as the shadows of my mortality are born
then perish in the wind’s mute philosophy.
Loneliness infects us all. You have told me,
there will never be a simpler tomorrow.

Cut flowers lean their bloom on pale walls.
I drop my mouth like wine dripped
on your shoulder.
You wake and find me,
hauntingly yours.


It is sort of colourless,
the Earth. Though
I can hear the voice of spring,
I cannot help being disappointed at the slow
blooming flowers, that grow up
pursing the sun
to no avail.
Then I see the long boneless bodies
of angels
ascending like arrows
into the depths of a starless sky,
and I think to myself that he
who has gone into
shadows, hissing a private song
is much better off with his visible scars than
their invisible wings.
And I wonder, will he come home
or pass like water between unwebbed feet, to the ocean
where all that is written
is washed away with the sand?

Allison Grayhurst is a member of the League of Canadian Poets. Four times nominated for “Best of the Net”, 2015/2017, she has over 1150 poems published in over 460 international journals and anthologies. She has 21 published books of poetry, six collections and six chapbooks. She lives in Toronto with her family. She is a vegan. She also sculpts, working with clay;

Two Poems by Catfish McDaris

Swimming with the Wild Horses

Nine caballos in a spring fed pond
Lady Madonna blessed them all
Mick Jagger did the English rooster
on the telly with a wide-open mouth

Porterhouse started writing this poem
Sue his supervisor had just graduated
from the little Hitler school, the Post
Office required all bosses to attend

Sue’s hair was Texas blonde, she wore
skintight pants, everyone called her Ms.
Camel Toe, you could plainly see her
pussy, Porterhouse just wanted to be left

Alone with his words, Sue came out of
the ladies room with a toilet seat cover
sticking out of her jeans, Porterhouse
told her secretly, she blushed bright red

She asked him if he’d help her move a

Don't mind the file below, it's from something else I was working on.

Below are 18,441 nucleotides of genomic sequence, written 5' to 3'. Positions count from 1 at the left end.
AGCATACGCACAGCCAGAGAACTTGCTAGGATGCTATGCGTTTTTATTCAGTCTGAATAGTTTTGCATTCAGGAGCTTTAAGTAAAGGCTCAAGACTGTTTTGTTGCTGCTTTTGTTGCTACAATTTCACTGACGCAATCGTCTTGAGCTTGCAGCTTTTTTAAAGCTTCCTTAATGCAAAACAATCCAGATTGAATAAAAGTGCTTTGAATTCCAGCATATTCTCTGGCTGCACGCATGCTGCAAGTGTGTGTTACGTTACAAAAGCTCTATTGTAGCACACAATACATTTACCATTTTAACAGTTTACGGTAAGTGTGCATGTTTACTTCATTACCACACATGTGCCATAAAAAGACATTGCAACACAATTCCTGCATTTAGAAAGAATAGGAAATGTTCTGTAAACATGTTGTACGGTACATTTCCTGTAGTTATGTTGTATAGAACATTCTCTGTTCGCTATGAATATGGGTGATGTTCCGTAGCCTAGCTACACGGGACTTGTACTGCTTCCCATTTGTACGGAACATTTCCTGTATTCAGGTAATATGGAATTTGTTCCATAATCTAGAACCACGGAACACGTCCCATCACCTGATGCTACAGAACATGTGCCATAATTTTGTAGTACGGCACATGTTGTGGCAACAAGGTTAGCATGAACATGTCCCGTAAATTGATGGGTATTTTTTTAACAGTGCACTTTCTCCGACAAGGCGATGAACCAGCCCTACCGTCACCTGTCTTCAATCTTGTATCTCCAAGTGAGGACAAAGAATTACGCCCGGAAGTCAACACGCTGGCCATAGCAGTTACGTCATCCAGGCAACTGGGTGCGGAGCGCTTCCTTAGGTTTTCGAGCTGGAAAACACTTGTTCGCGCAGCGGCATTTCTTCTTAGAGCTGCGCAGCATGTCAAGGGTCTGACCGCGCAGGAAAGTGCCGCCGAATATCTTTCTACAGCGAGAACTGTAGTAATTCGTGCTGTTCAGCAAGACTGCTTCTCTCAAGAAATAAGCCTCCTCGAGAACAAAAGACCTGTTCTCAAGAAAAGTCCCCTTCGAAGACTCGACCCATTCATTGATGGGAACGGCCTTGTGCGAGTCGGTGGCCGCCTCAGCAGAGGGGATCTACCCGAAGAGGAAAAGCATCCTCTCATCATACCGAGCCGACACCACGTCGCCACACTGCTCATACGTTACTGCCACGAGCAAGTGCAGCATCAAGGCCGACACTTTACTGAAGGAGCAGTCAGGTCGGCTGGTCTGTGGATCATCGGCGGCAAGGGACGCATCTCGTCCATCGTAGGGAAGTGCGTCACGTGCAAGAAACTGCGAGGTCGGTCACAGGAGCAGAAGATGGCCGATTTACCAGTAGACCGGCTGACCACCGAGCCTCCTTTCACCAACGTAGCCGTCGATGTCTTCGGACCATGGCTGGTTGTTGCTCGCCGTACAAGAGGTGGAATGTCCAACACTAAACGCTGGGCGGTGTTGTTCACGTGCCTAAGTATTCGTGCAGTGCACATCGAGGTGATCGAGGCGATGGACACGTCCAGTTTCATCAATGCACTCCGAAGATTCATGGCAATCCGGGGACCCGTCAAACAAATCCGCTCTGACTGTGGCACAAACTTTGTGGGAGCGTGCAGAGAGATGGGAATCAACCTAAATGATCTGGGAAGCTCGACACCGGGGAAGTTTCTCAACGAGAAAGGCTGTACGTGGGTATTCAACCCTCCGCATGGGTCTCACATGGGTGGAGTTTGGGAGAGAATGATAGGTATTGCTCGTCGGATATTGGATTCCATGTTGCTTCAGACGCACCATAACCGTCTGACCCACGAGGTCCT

couch at her new house, they arrived
he asked where to do you want it, she
just smiled and poured them some gin

There was a nice blanket on the couch
it had three cushions and a double camel
toe between the cracks, Sue returned in a
red see through nighty, they moved the
fucking couch all night long like maniacs.

Pay the Fucking Rent

Rent a word
a breath of air
a smile a laugh
a kiss an embrace

They don’t last
forget about
owning them

She broke my heart
into tiny pieces
I shit blood
for a year and
a two minutes.

Catfish McDaris won the Thelonius Monk Award in 2015. He’s been active in the small press world for 25 years. He’s recently been translated into Spanish, French, Polish, Swedish, Arabic, Bengali, Mandarin, Yoruba, Tagalog, and Esperanto.

Six Poems by Lana Bella


To notice the cold I must spot
you, where snowfall weeping
over rocks. In Sapporo, once,
I trapped sun on bits of damp
cigar, startling your porous
shield until suddenly I could
hurt like that. Whisky and lit,
you broke the odd hollow each
time I sped at you like pale’s
peculiar velvet, too fast to hold,
scratched with my heart slow
into ribs to ache in its cradle.

As did the snow fall sideways
cleaving forward yet still, I drew
breaths branded by frostbite,
turning your name like a tooth-
lined artillery in my mouth, beat
and beat again the sounds of
winter on the hills. I looked back
into you as would us on a final
thrust, apologetically, made
tapered to a glimpse like a seam